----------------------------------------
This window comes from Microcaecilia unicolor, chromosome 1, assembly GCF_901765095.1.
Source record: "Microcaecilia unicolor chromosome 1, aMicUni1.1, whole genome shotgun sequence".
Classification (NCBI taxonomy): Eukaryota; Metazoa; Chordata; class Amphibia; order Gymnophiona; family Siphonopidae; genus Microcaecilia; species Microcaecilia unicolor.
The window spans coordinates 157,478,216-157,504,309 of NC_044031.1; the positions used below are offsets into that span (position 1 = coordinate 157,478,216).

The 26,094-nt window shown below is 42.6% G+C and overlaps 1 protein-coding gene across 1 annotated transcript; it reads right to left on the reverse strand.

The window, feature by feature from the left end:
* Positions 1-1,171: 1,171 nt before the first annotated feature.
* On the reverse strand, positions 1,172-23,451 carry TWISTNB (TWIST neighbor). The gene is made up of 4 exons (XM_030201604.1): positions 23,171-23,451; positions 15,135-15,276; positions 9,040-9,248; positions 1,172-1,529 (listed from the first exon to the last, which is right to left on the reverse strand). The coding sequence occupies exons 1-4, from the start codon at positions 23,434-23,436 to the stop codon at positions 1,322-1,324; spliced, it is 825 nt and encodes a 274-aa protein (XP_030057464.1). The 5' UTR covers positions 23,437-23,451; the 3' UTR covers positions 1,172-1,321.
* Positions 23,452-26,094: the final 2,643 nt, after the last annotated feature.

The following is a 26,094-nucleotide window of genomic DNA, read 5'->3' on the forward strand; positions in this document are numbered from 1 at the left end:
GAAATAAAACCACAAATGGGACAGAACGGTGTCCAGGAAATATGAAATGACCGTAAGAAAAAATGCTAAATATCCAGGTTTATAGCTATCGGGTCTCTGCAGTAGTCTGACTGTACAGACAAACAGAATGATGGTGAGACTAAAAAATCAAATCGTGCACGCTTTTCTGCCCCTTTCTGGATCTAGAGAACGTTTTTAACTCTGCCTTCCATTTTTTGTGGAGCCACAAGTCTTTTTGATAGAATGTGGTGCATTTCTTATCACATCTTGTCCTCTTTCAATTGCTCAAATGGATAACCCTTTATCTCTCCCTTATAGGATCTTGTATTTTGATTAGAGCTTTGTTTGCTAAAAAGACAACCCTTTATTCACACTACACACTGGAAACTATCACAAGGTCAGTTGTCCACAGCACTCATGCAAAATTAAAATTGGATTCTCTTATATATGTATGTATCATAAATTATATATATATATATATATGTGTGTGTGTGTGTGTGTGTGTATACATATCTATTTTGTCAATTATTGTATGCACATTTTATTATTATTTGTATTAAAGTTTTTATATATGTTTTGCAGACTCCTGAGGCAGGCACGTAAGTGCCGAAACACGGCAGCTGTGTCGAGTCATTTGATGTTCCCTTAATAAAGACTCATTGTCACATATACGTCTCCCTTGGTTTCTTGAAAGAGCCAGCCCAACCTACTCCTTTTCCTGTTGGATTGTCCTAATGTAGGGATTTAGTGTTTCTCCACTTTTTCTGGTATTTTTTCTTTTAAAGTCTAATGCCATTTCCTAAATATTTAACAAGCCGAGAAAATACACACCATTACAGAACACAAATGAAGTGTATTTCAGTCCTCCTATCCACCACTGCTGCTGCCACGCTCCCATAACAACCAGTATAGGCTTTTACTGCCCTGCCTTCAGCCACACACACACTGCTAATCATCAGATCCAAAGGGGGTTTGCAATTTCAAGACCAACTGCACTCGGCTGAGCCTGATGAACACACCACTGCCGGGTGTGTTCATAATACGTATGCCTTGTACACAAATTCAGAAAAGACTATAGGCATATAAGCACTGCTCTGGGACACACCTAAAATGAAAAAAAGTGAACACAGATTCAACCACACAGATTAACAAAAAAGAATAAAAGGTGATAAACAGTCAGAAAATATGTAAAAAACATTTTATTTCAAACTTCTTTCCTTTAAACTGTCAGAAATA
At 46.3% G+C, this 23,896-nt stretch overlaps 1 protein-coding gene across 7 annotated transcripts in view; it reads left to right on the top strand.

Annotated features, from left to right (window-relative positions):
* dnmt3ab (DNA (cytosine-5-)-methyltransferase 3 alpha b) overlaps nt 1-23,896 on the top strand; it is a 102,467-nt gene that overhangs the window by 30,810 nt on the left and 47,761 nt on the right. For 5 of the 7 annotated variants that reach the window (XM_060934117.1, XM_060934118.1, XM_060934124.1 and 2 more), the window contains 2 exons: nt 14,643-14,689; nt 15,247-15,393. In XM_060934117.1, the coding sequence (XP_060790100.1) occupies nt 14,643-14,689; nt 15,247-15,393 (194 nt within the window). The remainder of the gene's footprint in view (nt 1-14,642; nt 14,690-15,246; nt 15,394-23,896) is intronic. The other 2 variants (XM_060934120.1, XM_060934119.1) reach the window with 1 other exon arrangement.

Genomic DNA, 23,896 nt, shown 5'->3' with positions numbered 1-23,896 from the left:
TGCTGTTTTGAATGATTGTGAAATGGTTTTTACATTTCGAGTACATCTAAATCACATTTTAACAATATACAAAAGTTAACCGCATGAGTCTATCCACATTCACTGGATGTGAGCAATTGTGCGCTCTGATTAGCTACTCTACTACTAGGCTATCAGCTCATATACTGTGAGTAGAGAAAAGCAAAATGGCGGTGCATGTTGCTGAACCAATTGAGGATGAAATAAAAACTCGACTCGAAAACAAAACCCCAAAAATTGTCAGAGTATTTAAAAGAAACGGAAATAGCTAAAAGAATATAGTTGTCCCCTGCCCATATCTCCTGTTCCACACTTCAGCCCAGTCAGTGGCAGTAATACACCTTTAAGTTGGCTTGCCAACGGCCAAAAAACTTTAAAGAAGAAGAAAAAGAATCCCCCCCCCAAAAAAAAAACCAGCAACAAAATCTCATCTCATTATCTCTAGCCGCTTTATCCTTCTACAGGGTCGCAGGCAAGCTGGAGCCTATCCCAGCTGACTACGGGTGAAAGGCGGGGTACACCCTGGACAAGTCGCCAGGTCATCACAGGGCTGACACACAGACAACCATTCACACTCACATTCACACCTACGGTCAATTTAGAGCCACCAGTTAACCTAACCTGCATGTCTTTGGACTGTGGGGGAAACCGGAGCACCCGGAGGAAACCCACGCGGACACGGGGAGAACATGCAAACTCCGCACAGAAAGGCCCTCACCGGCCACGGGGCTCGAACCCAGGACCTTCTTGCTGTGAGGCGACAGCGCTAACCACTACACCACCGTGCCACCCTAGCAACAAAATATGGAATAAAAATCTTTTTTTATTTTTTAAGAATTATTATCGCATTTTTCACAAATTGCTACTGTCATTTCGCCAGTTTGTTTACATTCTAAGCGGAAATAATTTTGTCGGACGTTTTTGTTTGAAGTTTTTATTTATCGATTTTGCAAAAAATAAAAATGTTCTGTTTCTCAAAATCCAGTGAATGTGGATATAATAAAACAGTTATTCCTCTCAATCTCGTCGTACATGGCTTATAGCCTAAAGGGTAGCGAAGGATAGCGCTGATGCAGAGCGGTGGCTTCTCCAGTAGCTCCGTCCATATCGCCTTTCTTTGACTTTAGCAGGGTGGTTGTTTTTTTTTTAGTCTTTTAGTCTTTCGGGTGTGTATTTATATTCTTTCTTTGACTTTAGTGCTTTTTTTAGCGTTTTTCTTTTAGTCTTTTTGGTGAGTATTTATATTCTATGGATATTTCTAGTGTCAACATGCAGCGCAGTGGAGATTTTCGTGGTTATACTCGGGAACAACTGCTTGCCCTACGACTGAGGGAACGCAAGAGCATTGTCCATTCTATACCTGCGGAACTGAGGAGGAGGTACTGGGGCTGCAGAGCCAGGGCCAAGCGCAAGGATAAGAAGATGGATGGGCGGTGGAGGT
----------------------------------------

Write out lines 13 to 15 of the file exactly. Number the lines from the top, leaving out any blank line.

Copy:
Annotated features, from left to right (window-relative positions):
* dnmt3ab (DNA (cytosine-5-)-methyltransferase 3 alpha b) overlaps nt 1-23,896 on the top strand; it is a 102,467-nt gene that overhangs the window by 30,810 nt on the left and 47,761 nt on the right. For 5 of the 7 annotated variants that reach the window (XM_060934117.1, XM_060934118.1, XM_060934124.1 and 2 more), the window contains 2 exons: nt 14,643-14,689; nt 15,247-15,393. In XM_060934117.1, the coding sequence (XP_060790100.1) occupies nt 14,643-14,689; nt 15,247-15,393 (194 nt within the window). The remainder of the gene's footprint in view (nt 1-14,642; nt 14,690-15,246; nt 15,394-23,896) is intronic. The other 2 variants (XM_060934120.1, XM_060934119.1) reach the window with 1 other exon arrangement.

Genomic DNA, 23,896 nt, shown 5'->3' with positions numbered 1-23,896 from the left: